In 1937 Los Angeles, private investigator Jake 'J.J.' Gittes specializes in cheating-spouse cases. His current target is Hollis Mulwray, high-profile chief engineer for the Los Angeles Department of Water and Power, whose wife suspects him of infidelity. In following Mulwray, Gittes witnesses some usual business dealings, such as a public meeting for construction of a new dam to create additional water supply for Los Angeles, as fresh water is vital to the growing community during the chronic drought; Mulwray opposes the dam. Eventually Gittes sees Mulwray meeting with an unknown young woman who isn't his wife. Once news of the supposed tryst between Mulwray and this woman hits the media, additional information comes to light that makes Gittes believe that Mulwray is being framed for something and that he himself is being set up. In his investigation of the issue behind Mulwray's framing and his own setup, Gittes is assisted by Mulwray's wife Evelyn, but he thinks she isn't being ...Written by
The name of Water and Power engineer Hollis Mulwray is likely a play on the real-life head of the Los Angeles Department of Water and Power, William Mulholland (1855-1935). A man obsessed with an engineering challenge of epic proportions, Mulholland brought the Owens River to Los Angeles, which turned the previously lush Owens Valley into a virtual desert, through a combination of determination and deceit. See more »
The bandage on Jake's nose after it has been split changes position from his office to when he meets Evelyn. See more »
All right, Curly. Enough's enough. You can't eat the Venetian blinds. I just had them installed on Wednesday.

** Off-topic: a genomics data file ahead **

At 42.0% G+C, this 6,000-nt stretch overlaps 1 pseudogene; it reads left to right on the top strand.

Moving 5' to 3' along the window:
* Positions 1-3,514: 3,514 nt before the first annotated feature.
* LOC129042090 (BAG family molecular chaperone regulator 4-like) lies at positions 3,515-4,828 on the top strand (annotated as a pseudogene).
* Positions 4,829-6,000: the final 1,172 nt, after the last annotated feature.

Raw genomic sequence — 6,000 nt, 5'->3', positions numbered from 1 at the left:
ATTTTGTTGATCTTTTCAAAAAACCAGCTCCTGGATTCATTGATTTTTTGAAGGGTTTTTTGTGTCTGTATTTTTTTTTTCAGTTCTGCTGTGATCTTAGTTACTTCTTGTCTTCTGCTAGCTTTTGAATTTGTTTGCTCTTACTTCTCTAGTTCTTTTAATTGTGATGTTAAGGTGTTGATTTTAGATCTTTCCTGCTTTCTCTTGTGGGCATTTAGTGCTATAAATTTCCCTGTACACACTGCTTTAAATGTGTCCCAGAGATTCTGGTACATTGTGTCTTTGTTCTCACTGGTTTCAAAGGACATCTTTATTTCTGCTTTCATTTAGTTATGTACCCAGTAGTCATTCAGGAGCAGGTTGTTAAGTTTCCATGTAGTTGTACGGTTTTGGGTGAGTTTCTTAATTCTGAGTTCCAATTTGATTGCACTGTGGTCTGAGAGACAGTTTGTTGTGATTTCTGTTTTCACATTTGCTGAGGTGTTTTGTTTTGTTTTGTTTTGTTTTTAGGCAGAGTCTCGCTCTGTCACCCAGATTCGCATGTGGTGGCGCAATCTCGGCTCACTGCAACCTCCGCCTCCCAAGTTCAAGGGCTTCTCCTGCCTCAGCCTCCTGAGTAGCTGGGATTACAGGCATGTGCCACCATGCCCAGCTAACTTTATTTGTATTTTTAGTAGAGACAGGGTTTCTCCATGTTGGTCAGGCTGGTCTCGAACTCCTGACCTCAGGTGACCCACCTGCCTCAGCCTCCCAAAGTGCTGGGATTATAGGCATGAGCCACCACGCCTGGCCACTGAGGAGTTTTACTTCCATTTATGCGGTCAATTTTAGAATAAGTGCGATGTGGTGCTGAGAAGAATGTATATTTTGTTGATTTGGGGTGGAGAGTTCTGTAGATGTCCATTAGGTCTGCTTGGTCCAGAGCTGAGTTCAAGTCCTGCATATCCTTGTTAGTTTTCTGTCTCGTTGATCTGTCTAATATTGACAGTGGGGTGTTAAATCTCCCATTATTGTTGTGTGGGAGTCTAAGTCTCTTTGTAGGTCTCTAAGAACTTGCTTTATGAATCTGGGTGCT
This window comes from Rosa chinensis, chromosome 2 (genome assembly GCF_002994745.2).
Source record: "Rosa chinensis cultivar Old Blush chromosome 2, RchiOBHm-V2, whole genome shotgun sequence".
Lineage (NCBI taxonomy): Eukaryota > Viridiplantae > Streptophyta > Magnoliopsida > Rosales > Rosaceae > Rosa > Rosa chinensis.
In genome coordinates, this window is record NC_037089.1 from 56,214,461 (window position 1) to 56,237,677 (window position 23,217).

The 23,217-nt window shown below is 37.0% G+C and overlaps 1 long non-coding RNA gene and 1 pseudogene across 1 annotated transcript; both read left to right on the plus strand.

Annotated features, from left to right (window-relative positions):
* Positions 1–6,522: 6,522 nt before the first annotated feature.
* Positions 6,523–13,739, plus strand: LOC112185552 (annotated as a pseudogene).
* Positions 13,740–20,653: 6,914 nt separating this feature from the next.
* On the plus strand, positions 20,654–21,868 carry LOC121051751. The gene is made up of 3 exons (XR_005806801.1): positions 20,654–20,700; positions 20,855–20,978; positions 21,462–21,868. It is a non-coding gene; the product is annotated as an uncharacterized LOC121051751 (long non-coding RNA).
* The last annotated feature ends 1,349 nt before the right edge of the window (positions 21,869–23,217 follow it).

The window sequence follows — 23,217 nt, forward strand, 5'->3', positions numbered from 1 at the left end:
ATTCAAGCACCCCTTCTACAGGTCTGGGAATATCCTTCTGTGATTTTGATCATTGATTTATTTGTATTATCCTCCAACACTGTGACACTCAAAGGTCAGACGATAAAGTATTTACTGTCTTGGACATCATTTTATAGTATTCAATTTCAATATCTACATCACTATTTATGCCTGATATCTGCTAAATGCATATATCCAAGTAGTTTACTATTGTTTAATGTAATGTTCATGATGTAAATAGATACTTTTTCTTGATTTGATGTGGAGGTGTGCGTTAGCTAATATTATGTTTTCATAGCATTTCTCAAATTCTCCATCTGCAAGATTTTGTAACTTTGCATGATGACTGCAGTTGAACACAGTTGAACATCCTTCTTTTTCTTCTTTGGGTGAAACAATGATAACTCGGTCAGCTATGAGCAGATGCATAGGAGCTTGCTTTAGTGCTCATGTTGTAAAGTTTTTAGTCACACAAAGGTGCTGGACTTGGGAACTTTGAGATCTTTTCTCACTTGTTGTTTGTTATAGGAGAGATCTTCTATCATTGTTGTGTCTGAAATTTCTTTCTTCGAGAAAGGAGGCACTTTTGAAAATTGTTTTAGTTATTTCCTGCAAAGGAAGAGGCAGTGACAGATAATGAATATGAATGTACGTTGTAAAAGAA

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The film opens with the 1940's Paramount logo. See more »
TV versions omit the "screwing like a chinaman" joke told by Jake. See more »
This movie got it all: perfectly paced study of human darkness
I knew CHINATOWN was hailed as the paragon of a film noir, and that's why I finally got down to watching it. However, despite having known about the movie for quite a while, I wasn't really prepared for just how dark it could be. The movie starts slowly, with a private detective taking on what looks like a routine case. But soon he finds himself enmeshed in a web of conspiracy, murder, lies and deceit. The plot is like a perfect machine that relentlessly moves towards a final resolution that is truly epic and truly soul-wrenching.
In a recent New York Times piece, they called CHINATOWN "a meditation on evil", which is spot-on. Set in 1937, this movie is just all-round perfect, first and foremost how everything is connected within the grand structure of the movie, that is rich in themes (water, evil, trust, guilt, greed) and even richer in suspense, as the audience—just like our protagonist—tries to find out what is happening. The story is "complex" for sure, but it's not "complicated". Everything makes sense in the end and the complexity pays off big time.
Besides the impeccable screenplay, everything else about this movie is perfect as well. Jack Nicholson and Faye Dunaway carry the movie with sophistication and dignity. Dunaway's stunning performance in particular fills every scene with an aura of mystery as you are trying to find out what her motives are. The set pieces are beautiful, the score is compelling; and camera-work and editing could not be any better. There is a reason this one is called a classic! So, if you're ready to delve deep into a richly layered exploration of the dark side of humanity—enjoy the ride. But don't expect to come back unscathed.
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